Facebook has for the first time published its Community Standards that dictate what its almost 2 billion users can and can’t post on the site.
The 27-page online document ranges from information on how Facebook defines a terrorist organisation to whether or not you can post a picture of a stranger’s house on the site.
In addition the site now provides tools for those who wish to appeal if they’ve been subjected to a censorship decision by Facebook.
While leaks have given us some indication of the types of content Facebook blocks, this is the first time Facebook has openly revealed how it moderates the content we post online. In a statement online, Monika Bickert, Vice President of Global Policy Management said: “You have told us that you don’t understand our policies; it’s our responsibility to provide clarity.”
Currently, Facebook uses a mixture of artificial intelligence and an army of over 7,500 human moderators to root out and find inappropriate content or respond to complaints from users.
What sort of content is enforced?
Facebook has a pretty comprehensive list of rules around content that either promotes hate speech or terrorism.
You can’t post anything that suggests that you support either of these two topics, although Facebook does allow you to post content that encourages debate around activities such as the legalisation of marijuana etc.
In short: You can’t promote anything violent or criminal but if it’s either a) newsworthy or b) as part of a reasoned debate then you should have some rights on what you can post.
In regards to firearms Facebook has split this between commercial and personal. So if you’re an individual and you’re posting content around firearms that is in any way related to causing harm then your content will get taken down. If on the other hand you’re posting content around sporting firearms or you’re a legitimate business then you can post content.
When it comes to maintaining your personal privacy, Facebook has some pretty sensible views on this. You can’t post any form of official document that might reveal another person’s identity e.g. driving licence, bank statement etc.
What is perhaps more interesting is taking pictures that include other people’s homes. If that picture contains a identifiable door number, or can reveal which city or country it’s in you may find yourself getting slapped with a takedown notice. It’s unlikely, but something to keep in mind.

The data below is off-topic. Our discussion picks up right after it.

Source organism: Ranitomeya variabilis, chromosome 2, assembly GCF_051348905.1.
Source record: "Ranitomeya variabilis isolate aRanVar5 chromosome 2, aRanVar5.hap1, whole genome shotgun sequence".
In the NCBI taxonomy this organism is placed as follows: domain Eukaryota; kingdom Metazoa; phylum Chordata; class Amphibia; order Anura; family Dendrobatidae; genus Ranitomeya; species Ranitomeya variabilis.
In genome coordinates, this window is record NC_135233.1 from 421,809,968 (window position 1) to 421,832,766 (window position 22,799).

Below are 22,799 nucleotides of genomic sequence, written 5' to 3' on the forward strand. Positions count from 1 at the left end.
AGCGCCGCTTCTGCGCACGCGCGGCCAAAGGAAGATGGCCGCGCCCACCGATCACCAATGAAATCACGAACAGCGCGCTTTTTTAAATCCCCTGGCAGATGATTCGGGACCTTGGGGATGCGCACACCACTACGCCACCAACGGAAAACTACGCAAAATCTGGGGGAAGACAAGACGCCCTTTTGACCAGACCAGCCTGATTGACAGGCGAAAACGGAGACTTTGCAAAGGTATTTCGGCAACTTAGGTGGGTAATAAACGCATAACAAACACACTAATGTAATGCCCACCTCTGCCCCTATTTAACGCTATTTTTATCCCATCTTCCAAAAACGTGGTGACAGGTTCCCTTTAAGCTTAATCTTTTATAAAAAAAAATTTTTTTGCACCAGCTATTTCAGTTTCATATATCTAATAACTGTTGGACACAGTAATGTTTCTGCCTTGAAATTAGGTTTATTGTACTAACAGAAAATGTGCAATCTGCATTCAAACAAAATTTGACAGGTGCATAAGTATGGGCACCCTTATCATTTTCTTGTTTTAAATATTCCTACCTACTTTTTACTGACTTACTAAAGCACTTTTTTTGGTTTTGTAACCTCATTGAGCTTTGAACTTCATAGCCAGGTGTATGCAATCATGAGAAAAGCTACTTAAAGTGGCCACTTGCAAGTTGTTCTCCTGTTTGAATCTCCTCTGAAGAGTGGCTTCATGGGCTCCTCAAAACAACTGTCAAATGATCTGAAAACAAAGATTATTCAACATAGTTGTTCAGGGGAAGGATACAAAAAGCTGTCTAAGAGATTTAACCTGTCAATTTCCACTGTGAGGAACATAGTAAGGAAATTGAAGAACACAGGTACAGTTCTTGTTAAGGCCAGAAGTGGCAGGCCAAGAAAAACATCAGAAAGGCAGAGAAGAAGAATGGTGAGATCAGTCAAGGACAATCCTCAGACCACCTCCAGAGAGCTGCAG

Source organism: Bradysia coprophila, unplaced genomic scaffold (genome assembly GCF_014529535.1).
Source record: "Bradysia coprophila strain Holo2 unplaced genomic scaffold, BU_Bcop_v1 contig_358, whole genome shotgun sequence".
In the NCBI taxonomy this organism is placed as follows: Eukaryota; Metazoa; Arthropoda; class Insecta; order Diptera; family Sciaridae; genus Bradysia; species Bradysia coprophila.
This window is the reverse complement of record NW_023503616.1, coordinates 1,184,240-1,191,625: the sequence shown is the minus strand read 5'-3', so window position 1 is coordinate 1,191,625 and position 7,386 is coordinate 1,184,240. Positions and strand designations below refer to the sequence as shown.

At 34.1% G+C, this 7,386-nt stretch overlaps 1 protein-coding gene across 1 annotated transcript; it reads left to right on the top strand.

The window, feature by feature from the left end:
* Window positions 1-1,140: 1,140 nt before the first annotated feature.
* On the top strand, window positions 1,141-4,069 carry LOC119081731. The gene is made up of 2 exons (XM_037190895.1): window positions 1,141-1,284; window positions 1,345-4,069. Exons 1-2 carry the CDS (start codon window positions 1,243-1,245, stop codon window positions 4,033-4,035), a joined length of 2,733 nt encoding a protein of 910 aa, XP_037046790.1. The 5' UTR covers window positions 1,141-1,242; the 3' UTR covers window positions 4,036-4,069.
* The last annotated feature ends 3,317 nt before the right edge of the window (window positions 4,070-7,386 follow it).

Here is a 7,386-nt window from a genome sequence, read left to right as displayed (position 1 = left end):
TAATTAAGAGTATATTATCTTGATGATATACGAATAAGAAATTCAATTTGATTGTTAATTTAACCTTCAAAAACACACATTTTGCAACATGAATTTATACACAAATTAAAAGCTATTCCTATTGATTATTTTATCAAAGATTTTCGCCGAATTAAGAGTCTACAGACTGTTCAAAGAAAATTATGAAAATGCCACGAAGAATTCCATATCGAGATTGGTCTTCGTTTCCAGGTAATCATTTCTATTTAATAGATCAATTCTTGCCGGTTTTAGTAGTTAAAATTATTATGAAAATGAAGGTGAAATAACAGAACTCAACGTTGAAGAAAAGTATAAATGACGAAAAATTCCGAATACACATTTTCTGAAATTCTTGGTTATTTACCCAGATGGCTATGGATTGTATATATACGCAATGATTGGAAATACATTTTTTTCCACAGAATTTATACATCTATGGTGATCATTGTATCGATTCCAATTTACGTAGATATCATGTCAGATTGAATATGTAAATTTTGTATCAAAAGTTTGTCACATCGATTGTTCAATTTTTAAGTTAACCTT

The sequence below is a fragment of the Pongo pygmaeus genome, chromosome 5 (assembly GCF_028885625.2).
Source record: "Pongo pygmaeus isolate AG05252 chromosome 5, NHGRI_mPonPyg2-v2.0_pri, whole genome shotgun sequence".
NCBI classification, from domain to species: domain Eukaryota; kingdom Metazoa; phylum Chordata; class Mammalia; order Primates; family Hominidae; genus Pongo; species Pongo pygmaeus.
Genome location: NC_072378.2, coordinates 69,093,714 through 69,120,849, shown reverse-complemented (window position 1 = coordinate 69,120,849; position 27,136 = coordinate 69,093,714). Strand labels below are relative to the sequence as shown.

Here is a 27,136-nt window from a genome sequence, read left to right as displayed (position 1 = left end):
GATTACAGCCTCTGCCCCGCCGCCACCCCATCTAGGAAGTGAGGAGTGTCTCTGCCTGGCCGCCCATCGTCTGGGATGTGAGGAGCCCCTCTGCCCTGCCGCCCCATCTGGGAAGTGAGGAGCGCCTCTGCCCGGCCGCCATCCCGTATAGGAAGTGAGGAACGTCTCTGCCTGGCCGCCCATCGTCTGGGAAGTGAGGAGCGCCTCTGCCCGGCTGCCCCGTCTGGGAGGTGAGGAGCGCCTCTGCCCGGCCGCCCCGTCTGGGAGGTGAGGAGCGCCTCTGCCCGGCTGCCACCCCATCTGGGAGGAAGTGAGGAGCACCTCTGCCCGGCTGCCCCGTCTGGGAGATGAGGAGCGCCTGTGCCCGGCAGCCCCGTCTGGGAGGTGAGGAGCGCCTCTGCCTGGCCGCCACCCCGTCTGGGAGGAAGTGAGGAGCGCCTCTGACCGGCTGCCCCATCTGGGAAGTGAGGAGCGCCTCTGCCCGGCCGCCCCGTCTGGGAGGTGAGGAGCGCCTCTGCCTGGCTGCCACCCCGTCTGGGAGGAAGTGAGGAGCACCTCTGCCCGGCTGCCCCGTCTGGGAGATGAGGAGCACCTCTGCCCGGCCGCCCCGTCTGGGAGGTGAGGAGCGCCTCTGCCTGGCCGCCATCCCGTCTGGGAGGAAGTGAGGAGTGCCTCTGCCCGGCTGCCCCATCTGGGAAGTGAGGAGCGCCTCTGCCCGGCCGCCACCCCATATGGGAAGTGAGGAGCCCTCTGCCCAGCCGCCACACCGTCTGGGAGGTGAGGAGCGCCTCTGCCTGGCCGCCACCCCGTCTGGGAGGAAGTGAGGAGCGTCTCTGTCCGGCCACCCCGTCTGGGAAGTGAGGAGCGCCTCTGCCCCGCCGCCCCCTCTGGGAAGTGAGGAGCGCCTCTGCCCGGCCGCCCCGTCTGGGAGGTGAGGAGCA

In terms of nudity, Facebook has strict guidelines. It states any and all sexual content is not allowed.
You also cannot post pictures of adult nudity as defined by:
Visible anus and/or fully nude close-ups of buttocks unless photoshopped on a public figure
Uncovered female nipples except in the context of breastfeeding, birth giving and after-birth moments, health (e.g. post-mastectomy, breast cancer awareness or gender confirmation surgery) or an act of protestAdvertisement
However there are some exemptions including any content that has been posted for satirical or humorous, educational and finally scientific reasons.
You can read the full Community Standards here.
How can I appeal?
Along with the new standards Facebook has released a brand-new appeals process that will initially apply only to content that depicts nudity / sexual activity, hate speech or graphic violence.
Over the next 12-months Facebook will expand this to include all content posted on the site that has allegedly broken its Community Standards.
For the average user, an appeal is most likely to happen when someone posts a picture of nudity that Facebook has mistakenly reported as being inappropriate.
In fact Facebook has even given an example when this might apply:
Once a post has been flagged it will immediately become invisible to anyone else on Facebook.
You then have the option to Request Review where the post will be referred to the appeals team who will then take 24-hours to decide if the ban is to remain or it’s a mistake.
Either way, you’ll receive a notification from them letting you know.